Did the Supreme Court just tip its hand on gay marriage?
Did the Supreme Court just tip its hand on how it’s long-awaited ruling on gay marriage will come down? It sounds that way, as The Christian Science Monitor notes:
The US Supreme Court on Monday declined to issue a stay of a federal judge’s ruling invalidating Alabama’s definition of marriage as a union of one man and one woman, and requiring the state to begin allowing same-sex marriages Monday.
Alabama thus becomes the 37th state where gay men and lesbians are free to marry.
Two justices, Clarence Thomas and Antonin Scalia, dissented from the order. They said they would have halted the marriages until the Supreme Court issues its decision in four consolidated same-sex marriage cases, which are expected to be argued in April and decided by late June.
Could the court be tipping it’s hand? Two justices feared Monday’s action could be seen that way.
In his dissent, Justice Thomas suggested as such. “This acquiescence may well be seen as a signal of the Court’s intended resolution of [the same-sex marriage] question,” he wrote.
Some legal analysts have opined that the justices would not allow same-sex marriages to begin in Alabama if they were inclined to later uphold a right of states to ban such marriages.
The seven justices who declined the stay request did not offer an explanation.
The U.S. Supreme Court’s move on Monday to allow gay marriage to proceed in Alabama is the strongest signal yet that the justices are likely to rule in June that no state can restrict marriage to only heterosexual couples.
Of the nine justices, only two – conservatives Clarence Thomas and Antonin Scalia – dissented from the court’s refusal to block gay weddings from starting in Alabama. Gay marriage is now legal in 37 states.
Thomas acknowledged in a dissenting opinion that the court’s move to allow gay marriages to go ahead “may well be seen as a signal of the court’s intended resolution” as it considers cases from four other states on whether same-sex marriage bans are permitted under the U.S. Constitution. Although only two justices publicly dissented, the court order did not reveal whether any other justices voted to grant the stay.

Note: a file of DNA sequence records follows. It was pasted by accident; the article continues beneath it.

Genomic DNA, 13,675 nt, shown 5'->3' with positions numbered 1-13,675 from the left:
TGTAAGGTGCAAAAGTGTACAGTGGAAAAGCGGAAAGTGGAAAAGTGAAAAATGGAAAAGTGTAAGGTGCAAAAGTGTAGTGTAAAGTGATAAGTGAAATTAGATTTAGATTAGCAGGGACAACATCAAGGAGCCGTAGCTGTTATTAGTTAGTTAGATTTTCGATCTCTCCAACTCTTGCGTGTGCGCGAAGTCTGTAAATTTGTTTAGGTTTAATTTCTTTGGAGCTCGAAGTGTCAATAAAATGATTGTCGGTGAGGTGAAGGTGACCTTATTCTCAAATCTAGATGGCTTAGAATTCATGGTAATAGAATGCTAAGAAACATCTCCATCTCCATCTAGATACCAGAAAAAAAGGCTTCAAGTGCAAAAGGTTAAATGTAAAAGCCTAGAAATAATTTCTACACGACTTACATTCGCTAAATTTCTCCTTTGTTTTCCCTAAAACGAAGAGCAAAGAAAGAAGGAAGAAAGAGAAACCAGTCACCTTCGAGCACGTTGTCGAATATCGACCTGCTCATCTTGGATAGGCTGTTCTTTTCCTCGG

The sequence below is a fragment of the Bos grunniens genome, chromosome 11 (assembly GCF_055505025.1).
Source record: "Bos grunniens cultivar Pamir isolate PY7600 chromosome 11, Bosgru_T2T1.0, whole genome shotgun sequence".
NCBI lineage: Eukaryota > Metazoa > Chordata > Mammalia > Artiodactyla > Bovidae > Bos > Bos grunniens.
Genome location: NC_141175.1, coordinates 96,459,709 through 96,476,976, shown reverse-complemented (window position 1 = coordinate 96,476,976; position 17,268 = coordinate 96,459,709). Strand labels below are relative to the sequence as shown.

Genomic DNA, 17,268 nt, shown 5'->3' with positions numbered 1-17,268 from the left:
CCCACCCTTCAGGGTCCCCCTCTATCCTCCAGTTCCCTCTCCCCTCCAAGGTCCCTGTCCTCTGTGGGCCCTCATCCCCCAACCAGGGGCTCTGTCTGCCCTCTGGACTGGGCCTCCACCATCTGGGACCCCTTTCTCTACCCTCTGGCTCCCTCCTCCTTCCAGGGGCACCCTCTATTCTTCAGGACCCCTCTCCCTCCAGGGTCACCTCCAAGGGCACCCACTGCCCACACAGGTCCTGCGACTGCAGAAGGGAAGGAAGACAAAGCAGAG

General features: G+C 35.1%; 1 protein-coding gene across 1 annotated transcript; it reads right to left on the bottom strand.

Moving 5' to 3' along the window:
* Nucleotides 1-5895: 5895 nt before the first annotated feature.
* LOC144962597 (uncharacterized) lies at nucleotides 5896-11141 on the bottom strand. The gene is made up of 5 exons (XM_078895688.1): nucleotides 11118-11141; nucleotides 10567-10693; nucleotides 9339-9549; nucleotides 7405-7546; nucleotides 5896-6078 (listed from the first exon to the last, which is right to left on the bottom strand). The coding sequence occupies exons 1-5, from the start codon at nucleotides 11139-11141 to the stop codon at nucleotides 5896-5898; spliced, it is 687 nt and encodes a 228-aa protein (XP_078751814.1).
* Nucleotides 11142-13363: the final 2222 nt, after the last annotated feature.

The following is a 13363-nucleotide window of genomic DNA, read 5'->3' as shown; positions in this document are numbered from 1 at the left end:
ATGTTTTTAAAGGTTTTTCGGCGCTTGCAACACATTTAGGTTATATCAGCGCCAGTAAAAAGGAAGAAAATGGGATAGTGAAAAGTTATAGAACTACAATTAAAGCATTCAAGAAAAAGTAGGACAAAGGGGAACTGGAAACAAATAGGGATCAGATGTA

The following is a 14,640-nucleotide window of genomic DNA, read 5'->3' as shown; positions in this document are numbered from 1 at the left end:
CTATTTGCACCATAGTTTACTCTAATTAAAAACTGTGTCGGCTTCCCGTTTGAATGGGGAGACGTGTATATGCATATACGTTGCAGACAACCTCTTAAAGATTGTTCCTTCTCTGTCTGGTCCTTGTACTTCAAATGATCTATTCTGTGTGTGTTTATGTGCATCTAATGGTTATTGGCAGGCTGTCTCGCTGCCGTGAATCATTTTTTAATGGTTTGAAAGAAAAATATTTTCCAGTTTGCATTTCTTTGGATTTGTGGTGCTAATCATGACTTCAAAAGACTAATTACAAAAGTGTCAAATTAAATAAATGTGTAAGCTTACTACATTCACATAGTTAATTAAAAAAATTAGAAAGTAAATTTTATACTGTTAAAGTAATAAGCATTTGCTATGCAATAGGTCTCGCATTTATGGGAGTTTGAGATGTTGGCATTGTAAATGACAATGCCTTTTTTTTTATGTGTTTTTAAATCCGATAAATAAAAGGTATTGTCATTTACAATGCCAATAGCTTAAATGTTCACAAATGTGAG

Oral arguments in the cases, which are expected to result in a definitive nationwide ruling on the matter, are due in April with a decision expected by the end of June.
Gay rights groups shared Thomas’ view.
Sarah Warbelow, Human Rights Campaign’s legal director, said the justices’ action on Alabama “has telegraphed there is virtually zero risk that they will issue an anti-equality ruling this summer.”
The group also told same-sex couples in the 13 states where gay marriage is still banned to “start your wedding plans now.”
Thomas’ words echoed Scalia’s 2013 dissent from the court’s decision to invalidate a federal law that denied benefits to same-sex couples. Scalia predicted that the language of Justice Anthony Kennedy’s opinion in that case would give judges a green light to strike down state gay marriage bans. That’s exactly what happened.
But the legal battle in Alabama still rages:
While the Supreme Court’s decision should, in theory, have allowed gay and lesbian marriages to proceed, Alabama Supreme Court Chief Justice Roy Moore complicated the matter Sunday night by sending an order to state probate judges telling them not to issue marriage licenses to gay couples. Last month, Moore threatened to defy the “tyranny” of federal courts on the gay marriage issue. The justice is famous for previously disobeying a federal court’s order to remove a monument to the Ten Commandments in the state judicial building.
Despite Moore’s orders, many same-sex marriages did proceed in Alabama on Monday. According to Equality Alabama, Dee and Laura Bush became the first couple to apply for a marriage license in Birmingham, the state’s largest city.
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